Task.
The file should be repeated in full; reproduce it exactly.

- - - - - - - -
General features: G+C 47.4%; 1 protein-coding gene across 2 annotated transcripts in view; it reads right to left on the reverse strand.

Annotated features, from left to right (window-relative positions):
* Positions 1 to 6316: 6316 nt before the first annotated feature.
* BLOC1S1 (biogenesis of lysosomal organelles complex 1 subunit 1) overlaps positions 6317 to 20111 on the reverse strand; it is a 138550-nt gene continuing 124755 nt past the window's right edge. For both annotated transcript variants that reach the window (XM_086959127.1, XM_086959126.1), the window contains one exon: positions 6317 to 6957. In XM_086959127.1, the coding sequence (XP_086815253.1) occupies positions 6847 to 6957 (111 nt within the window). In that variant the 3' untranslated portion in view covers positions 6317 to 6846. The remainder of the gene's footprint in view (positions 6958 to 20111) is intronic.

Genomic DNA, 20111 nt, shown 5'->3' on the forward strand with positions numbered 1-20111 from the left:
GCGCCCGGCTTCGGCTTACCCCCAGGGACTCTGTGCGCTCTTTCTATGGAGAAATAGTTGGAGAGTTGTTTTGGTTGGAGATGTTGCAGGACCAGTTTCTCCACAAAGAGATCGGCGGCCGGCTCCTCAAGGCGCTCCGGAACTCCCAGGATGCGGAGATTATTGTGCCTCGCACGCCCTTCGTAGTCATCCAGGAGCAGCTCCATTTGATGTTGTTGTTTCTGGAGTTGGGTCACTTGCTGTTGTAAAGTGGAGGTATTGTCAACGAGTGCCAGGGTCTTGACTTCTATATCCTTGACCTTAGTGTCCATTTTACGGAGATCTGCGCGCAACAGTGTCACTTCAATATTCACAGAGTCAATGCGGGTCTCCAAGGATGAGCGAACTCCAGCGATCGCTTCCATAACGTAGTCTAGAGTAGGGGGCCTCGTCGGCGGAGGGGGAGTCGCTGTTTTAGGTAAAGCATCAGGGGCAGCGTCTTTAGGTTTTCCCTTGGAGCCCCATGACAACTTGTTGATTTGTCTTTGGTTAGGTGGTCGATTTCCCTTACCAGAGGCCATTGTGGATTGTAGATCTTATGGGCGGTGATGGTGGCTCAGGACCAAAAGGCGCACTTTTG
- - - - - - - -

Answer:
General features: G+C 47.4%; 1 protein-coding gene across 2 annotated transcripts in view; it reads right to left on the reverse strand.

Annotated features, from left to right (window-relative positions):
* Positions 1 to 6316: 6316 nt before the first annotated feature.
* BLOC1S1 (biogenesis of lysosomal organelles complex 1 subunit 1) overlaps positions 6317 to 20111 on the reverse strand; it is a 138550-nt gene continuing 124755 nt past the window's right edge. For both annotated transcript variants that reach the window (XM_086959127.1, XM_086959126.1), the window contains one exon: positions 6317 to 6957. In XM_086959127.1, the coding sequence (XP_086815253.1) occupies positions 6847 to 6957 (111 nt within the window). In that variant the 3' untranslated portion in view covers positions 6317 to 6846. The remainder of the gene's footprint in view (positions 6958 to 20111) is intronic.

Genomic DNA, 20111 nt, shown 5'->3' on the forward strand with positions numbered 1-20111 from the left:
GCGCCCGGCTTCGGCTTACCCCCAGGGACTCTGTGCGCTCTTTCTATGGAGAAATAGTTGGAGAGTTGTTTTGGTTGGAGATGTTGCAGGACCAGTTTCTCCACAAAGAGATCGGCGGCCGGCTCCTCAAGGCGCTCCGGAACTCCCAGGATGCGGAGATTATTGTGCCTCGCACGCCCTTCGTAGTCATCCAGGAGCAGCTCCATTTGATGTTGTTGTTTCTGGAGTTGGGTCACTTGCTGTTGTAAAGTGGAGGTATTGTCAACGAGTGCCAGGGTCTTGACTTCTATATCCTTGACCTTAGTGTCCATTTTACGGAGATCTGCGCGCAACAGTGTCACTTCAATATTCACAGAGTCAATGCGGGTCTCCAAGGATGAGCGAACTCCAGCGATCGCTTCCATAACGTAGTCTAGAGTAGGGGGCCTCGTCGGCGGAGGGGGAGTCGCTGTTTTAGGTAAAGCATCAGGGGCAGCGTCTTTAGGTTTTCCCTTGGAGCCCCATGACAACTTGTTGATTTGTCTTTGGTTAGGTGGTCGATTTCCCTTACCAGAGGCCATTGTGGATTGTAGATCTTATGGGCGGTGATGGTGGCTCAGGACCAAAAGGCGCACTTTTG